Add to this a track record of repeatedly clashing with top departmental officials, and the impression you’re left with is not altogether glorious, despite the minister telling Die Burger that she was leaving the department with her head held high. In the Mail & Guardian’s 2013 Cabinet report card, Joemat-Pettersson earned herself an F.
Yet when May 2014 rolls around, we see Joemat-Pettersson keeping her ministerial seat: this time heading up the Department of Energy.
The DA has interpreted the appointment as part of Zuma’s “jobs for pals” preoccupation; a reward for loyalty. (It works both ways, apparently, since the DA also accused Zuma of previously protecting Joemat-Pettersson.) “If we could not trust Minister Joemat-Pettersson to issue fishing licenses,” DA Shadow Minister of Energy Lance Greyling asked, “how can we be expected to trust her with keeping South Africa’s lights on?”
The statement may have inadvertently fuelled the perception that the Department of Energy solely oversees Eskom, which is not the case. Though the department sets energy policy, Eskom is one of nine state-owned enterprises (out of around 300) which currently fall under the Department of Public Enterprises. It’s one of the aspects that makes this portfolio particularly challenging, which is why the appointment of Lynne Brown to head it has raised some eyebrows. Brown has extensive experience in political leadership but has never previously served as a national government minister – and it’s a department crying out for a big-hitter.
Despite the heaviness of Brown’s load, however, her appointment seems to have been greeted with greater enthusiasm than Joemat-Pettersson’s. Business Unity South Africa (BUSA) was one of the groups voicing concern at Joemat-Pettersson’s new role on Monday. Given the importance of the energy portfolio to South Africa’s economic performance, acting CEO Cas Coovadia said the ministerial role “should have been given to a person experienced in the field and able to bring critical stakeholders together to address the serious energy sustainability issues in South Africa”.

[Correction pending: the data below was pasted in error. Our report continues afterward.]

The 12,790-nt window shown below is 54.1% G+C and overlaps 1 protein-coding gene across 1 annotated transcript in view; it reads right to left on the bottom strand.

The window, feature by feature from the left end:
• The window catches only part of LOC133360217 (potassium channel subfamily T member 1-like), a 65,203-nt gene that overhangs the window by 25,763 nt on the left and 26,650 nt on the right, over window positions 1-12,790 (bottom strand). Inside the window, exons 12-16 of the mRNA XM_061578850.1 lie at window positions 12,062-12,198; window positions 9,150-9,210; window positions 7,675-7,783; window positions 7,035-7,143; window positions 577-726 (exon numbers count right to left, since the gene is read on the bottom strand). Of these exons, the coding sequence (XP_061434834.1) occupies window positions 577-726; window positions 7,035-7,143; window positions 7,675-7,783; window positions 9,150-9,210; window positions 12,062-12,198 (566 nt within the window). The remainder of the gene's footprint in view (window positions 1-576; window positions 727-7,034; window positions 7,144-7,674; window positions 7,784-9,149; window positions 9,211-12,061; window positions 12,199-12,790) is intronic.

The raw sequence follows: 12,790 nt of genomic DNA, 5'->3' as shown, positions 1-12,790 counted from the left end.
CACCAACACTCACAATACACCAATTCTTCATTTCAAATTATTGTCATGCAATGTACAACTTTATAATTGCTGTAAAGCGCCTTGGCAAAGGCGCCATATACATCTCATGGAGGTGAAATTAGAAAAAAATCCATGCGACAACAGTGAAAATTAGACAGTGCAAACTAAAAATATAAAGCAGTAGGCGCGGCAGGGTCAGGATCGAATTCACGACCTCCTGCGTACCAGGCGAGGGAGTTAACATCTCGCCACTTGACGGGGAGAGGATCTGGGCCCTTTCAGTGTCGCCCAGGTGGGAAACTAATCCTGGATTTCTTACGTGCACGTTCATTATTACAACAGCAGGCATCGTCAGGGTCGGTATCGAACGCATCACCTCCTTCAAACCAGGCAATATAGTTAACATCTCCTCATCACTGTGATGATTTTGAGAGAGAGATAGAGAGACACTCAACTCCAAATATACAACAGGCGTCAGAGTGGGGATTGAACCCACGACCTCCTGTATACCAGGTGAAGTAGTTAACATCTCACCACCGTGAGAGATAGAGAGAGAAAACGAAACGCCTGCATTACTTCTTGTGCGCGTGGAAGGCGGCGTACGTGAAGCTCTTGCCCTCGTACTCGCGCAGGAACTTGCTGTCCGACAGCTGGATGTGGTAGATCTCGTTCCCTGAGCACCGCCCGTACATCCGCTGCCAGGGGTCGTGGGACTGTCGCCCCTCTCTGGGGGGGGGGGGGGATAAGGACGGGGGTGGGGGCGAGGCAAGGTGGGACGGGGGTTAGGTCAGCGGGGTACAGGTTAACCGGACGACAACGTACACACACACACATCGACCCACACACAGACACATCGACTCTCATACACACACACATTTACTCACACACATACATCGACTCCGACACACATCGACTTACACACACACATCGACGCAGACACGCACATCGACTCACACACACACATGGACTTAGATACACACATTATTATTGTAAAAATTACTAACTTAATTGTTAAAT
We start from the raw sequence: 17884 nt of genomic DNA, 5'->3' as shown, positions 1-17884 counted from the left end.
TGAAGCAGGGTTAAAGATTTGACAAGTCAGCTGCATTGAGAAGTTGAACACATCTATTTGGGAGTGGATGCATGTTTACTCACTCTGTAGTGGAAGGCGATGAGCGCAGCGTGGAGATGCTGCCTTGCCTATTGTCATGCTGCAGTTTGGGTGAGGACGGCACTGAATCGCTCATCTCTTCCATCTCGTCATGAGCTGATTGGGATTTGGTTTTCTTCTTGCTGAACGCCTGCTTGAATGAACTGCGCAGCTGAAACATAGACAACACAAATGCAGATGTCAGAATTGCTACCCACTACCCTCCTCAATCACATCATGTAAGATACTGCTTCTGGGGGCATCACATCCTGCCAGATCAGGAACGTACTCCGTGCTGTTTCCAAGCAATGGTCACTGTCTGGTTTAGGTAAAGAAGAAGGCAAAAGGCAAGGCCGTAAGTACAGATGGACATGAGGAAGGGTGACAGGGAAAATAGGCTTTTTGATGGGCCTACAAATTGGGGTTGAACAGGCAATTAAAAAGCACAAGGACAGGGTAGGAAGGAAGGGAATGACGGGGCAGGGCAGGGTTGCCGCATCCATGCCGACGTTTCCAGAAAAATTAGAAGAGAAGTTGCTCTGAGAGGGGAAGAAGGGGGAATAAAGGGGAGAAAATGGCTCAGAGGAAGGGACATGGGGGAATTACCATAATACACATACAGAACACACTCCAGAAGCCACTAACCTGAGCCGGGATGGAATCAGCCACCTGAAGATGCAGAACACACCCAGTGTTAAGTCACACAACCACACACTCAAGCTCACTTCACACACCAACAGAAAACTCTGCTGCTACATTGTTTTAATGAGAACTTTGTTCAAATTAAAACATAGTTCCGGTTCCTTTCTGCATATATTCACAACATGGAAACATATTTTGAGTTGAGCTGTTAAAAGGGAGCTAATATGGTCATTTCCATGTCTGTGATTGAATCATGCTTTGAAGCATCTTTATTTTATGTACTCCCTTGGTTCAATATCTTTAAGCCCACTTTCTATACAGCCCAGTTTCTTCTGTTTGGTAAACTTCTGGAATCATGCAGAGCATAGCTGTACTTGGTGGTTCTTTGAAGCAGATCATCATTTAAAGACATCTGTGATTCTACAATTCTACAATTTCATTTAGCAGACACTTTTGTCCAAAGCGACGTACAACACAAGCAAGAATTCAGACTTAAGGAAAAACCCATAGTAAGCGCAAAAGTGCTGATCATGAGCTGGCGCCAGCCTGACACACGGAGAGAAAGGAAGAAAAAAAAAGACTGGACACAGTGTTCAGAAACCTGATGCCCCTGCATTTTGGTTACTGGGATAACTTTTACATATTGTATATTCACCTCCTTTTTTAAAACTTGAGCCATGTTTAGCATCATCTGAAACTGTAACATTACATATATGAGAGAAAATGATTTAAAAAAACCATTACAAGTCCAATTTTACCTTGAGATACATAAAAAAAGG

Among the most important of Joemat-Pettersson’s tasks will be to drive South Africa’s renewable energy agenda, vital to securing the country’s energy future. She will also have to work harder than her predecessors on promoting energy efficiency. Many eyes will be on the Department of Energy to clarify the role which fracking – shale gas exploration – will play in South Africa’s future. In March former Energy Minister Dipuo Peters said the department would only announce the work being done in this respect “when they are ready”.
It is the Department of Mineral Resources, however, which will likely be handling fracking’s nuts and bolts. Mineral Resources was separated from Energy in 2009.
Energy consultant Dirk de Vos was taking a reasonably upbeat view of Joemat-Pettersson’s appointment when contacted by the Daily Maverick. De Vos said he believed that the nature of the Department of Energy would make it a lot harder for Joemat-Pettersson to run it in the manner of a small business, because there would be less opportunity for ministerial discretion.
De Vos said that he thought Joemat-Pettersson was a “very compromised” choice, but the opportunity for damage might be limited. “A lot of the work of the department is highly technical, and in terms of future policy, a lot of it is set in stone already,” he said. As example he cited the revision of the Integrated Resource Plan of 2010, released last year, which sets out the country’s 20-year energy road map.
De Vos reiterated that the immediate pressure for South Africa’s electricity future would fall much more intensely on Lynne Brown, if the management of Eskom remains under her department’s purview.
“Whoever is the minister on top when the lights start to go off is the one who is going to be the most hated in the country,” he said. DM
Photo: Minister of Argriculture, Forestry and Fisheries, Tina Joemat-Pettersson is seen in Kimberley in the Northern Cape on Thursday, 28 February 2013 where she addressed a Brics roadshow. (Dept of International Relations. Cooperation/SAPA)